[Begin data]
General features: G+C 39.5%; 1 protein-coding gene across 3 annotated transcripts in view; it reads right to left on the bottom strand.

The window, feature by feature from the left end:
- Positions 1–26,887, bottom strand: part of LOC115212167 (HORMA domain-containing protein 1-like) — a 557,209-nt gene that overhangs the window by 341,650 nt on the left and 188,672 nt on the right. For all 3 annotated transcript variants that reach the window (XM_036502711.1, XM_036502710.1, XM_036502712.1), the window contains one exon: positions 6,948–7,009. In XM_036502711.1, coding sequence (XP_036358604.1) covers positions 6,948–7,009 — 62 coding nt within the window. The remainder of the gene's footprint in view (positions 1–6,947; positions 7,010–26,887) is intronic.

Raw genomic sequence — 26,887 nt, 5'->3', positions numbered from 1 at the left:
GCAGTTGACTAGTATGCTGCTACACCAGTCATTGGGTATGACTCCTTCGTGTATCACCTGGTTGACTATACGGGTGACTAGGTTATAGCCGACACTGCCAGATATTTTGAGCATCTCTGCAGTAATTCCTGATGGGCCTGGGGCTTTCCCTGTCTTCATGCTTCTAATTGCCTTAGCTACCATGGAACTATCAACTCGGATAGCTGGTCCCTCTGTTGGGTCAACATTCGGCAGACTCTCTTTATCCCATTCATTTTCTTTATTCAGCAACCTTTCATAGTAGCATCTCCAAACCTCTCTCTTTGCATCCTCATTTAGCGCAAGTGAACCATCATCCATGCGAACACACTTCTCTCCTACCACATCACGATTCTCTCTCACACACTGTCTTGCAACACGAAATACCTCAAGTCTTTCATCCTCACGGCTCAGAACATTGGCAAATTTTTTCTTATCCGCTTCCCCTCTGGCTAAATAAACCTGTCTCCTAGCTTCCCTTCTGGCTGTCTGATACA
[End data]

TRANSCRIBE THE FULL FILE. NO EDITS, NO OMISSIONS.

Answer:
General features: G+C 39.5%; 1 protein-coding gene across 3 annotated transcripts in view; it reads right to left on the bottom strand.

The window, feature by feature from the left end:
- Positions 1–26,887, bottom strand: part of LOC115212167 (HORMA domain-containing protein 1-like) — a 557,209-nt gene that overhangs the window by 341,650 nt on the left and 188,672 nt on the right. For all 3 annotated transcript variants that reach the window (XM_036502711.1, XM_036502710.1, XM_036502712.1), the window contains one exon: positions 6,948–7,009. In XM_036502711.1, coding sequence (XP_036358604.1) covers positions 6,948–7,009 — 62 coding nt within the window. The remainder of the gene's footprint in view (positions 1–6,947; positions 7,010–26,887) is intronic.

Raw genomic sequence — 26,887 nt, 5'->3', positions numbered from 1 at the left:
GCAGTTGACTAGTATGCTGCTACACCAGTCATTGGGTATGACTCCTTCGTGTATCACCTGGTTGACTATACGGGTGACTAGGTTATAGCCGACACTGCCAGATATTTTGAGCATCTCTGCAGTAATTCCTGATGGGCCTGGGGCTTTCCCTGTCTTCATGCTTCTAATTGCCTTAGCTACCATGGAACTATCAACTCGGATAGCTGGTCCCTCTGTTGGGTCAACATTCGGCAGACTCTCTTTATCCCATTCATTTTCTTTATTCAGCAACCTTTCATAGTAGCATCTCCAAACCTCTCTCTTTGCATCCTCATTTAGCGCAAGTGAACCATCATCCATGCGAACACACTTCTCTCCTACCACATCACGATTCTCTCTCACACACTGTCTTGCAACACGAAATACCTCAAGTCTTTCATCCTCACGGCTCAGAACATTGGCAAATTTTTTCTTATCCGCTTCCCCTCTGGCTAAATAAACCTGTCTCCTAGCTTCCCTTCTGGCTGTCTGATACA